1 Timothy 1:16 (NLT) says: But God had mercy on me so that Christ Jesus could use me as a prime example of his great patience with even the worst sinners. Then others will realize that they, too, can believe in him and receive eternal life.
I am a New Zealander living in the Bible-belt of the United States. Many people have asked me why I’m here. Don’t get me wrong — I love my country! Although Texas is not my first choice of places to live, I do know this is where God brought me more than three decades ago.
Long before I knew anything about God, He knew He’d have to bring me out of my birth country and into a totally different way of thinking for me to come into relationship with Him. A place where being a Christian is accepted and commonplace, almost even expected.
As a youngster, perhaps because I was so introverted, I loved to read. I would read the dictionary, encyclopedias (that dates me), and even the Bible (surprisingly, my Mum had one among the books in her room). That, and going to Sunday School with a neighbor friend a couple of times, was the only exposure I had to God growing up.
Because of my agnostic upbringing, none of those books had any more significance to me than any of the others, but I like to think reading the Bible as a pre-teen planted some seeds and helped kindle a curiosity in me, even though I may not have understood what I was reading. Looking back, I can see how God was drawing me to Him.
As a teenager, the partying, drinking, drugs, and sleeping around, all seemed so shallow, so superficial. All it did was help me feel accepted and give me a sense of belonging (since I was the girlfriend of a local gang leader), but life lacked meaning and purpose.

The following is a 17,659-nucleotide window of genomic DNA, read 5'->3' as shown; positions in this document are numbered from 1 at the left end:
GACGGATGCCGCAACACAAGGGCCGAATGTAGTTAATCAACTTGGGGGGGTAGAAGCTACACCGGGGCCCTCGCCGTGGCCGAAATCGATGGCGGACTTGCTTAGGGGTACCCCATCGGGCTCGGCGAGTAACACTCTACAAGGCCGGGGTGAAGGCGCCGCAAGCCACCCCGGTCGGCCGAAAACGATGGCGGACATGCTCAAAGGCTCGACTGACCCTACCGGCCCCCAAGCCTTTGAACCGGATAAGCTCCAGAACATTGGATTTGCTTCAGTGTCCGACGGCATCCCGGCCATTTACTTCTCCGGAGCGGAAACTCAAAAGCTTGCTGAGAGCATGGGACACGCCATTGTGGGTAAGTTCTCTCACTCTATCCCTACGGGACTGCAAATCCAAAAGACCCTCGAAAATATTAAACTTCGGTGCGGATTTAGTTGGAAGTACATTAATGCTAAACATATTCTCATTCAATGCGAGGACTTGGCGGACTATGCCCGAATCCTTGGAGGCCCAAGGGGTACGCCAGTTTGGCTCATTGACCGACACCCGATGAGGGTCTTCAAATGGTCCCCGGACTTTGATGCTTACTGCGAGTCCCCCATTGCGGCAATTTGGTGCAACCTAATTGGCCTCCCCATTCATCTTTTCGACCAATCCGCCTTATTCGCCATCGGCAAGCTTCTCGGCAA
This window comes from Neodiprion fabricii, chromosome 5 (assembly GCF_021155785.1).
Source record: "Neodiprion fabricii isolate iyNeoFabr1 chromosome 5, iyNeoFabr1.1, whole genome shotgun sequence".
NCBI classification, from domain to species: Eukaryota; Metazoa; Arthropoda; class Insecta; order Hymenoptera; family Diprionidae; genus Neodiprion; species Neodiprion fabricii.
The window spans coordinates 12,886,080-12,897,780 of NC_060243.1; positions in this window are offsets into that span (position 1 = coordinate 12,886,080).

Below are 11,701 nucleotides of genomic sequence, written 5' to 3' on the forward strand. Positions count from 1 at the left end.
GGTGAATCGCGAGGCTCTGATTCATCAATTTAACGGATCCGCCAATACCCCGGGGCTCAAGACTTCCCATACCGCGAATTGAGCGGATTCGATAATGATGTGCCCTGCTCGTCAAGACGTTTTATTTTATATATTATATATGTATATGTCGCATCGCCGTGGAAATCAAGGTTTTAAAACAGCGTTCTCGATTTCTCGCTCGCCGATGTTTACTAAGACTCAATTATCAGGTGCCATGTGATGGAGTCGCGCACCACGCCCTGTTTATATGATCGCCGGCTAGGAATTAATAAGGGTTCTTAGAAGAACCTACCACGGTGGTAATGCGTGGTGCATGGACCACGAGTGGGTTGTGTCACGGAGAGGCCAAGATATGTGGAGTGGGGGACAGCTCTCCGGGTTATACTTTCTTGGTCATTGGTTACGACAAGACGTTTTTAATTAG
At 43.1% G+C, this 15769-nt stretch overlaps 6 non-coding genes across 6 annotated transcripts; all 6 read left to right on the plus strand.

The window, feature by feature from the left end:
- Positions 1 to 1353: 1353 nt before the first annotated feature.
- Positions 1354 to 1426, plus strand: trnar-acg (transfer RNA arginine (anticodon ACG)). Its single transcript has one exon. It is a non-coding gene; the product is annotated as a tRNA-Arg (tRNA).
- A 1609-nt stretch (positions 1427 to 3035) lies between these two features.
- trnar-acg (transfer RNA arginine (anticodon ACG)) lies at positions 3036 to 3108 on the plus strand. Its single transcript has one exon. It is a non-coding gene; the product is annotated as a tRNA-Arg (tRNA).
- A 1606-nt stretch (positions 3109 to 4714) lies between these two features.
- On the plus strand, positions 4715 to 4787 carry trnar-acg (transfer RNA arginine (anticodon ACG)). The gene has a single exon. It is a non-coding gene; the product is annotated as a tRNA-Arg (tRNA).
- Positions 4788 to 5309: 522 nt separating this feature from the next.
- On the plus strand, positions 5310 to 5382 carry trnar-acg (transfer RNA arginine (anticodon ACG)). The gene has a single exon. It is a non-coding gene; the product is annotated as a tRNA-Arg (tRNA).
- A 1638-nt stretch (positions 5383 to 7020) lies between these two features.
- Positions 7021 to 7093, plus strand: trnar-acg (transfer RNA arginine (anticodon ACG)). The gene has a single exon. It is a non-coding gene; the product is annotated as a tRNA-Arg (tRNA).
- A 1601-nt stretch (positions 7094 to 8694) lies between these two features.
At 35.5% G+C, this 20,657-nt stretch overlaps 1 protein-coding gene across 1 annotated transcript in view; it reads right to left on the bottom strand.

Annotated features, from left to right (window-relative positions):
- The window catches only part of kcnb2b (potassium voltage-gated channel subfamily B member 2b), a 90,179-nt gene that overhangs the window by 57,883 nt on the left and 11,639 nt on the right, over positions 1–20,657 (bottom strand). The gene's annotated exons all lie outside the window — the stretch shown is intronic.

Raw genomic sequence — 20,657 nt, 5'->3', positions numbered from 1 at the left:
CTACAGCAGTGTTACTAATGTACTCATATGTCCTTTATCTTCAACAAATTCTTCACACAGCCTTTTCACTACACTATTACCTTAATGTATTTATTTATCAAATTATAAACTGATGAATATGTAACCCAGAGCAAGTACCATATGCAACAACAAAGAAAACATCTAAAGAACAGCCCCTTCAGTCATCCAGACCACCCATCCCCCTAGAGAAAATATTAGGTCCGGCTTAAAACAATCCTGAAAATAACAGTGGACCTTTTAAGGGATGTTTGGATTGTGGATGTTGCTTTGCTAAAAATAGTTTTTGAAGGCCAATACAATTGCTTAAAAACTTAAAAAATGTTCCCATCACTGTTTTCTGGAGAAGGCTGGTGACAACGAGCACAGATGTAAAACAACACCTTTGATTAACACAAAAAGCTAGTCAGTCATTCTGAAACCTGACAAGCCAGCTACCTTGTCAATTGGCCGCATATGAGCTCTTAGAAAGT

I remember feeling hopeless (depression was not something new for me, even at that age) and asking myself, “Is this all there is to life?”
Even though I had questions about the meaning and purpose of life, my own in particular, I still kept on doing the same things year after year, mainly because I didn’t know what else to do. I thought that was life, and that was all there was to it. Nothing really helped answer the questions I had, but then, I was looking in all the wrong places and nobody else seemed to have any answers either.
What got me out of my rut was my desire to travel and I thought a working holiday would be the best way to do it since I didn’t have a lot of money saved up. I found out from my much older half-sister that her ex-husband knew some people in California who had some friends in Texas who wanted a nanny. Could that get any more convoluted? If that wasn’t a God-thing, then I don’t know what is!
I contacted people I didn’t know (by snail mail, no less!) to ask them about their need for a nanny, and next thing I know, at 20 yrs old, I’m selling my meager possessions (car and bed) and heading over to Texas by myself. I even stopped in Hawaii and Los Angeles for a couple of days each and saw a few sights, by myself. The Lord protected me as I traveled alone.
I made it to Texas and was met at DFW airport by the strangers for whom I would be a nanny; a pharmacist, his wife, and their two boys aged 1 and 2. They soon introduced me to church and that gave me people my own age to run around with. I got emotionally caught up in the fervor of a revival in their Church of Christ and got baptized, even though I didn’t really believe everything I was told.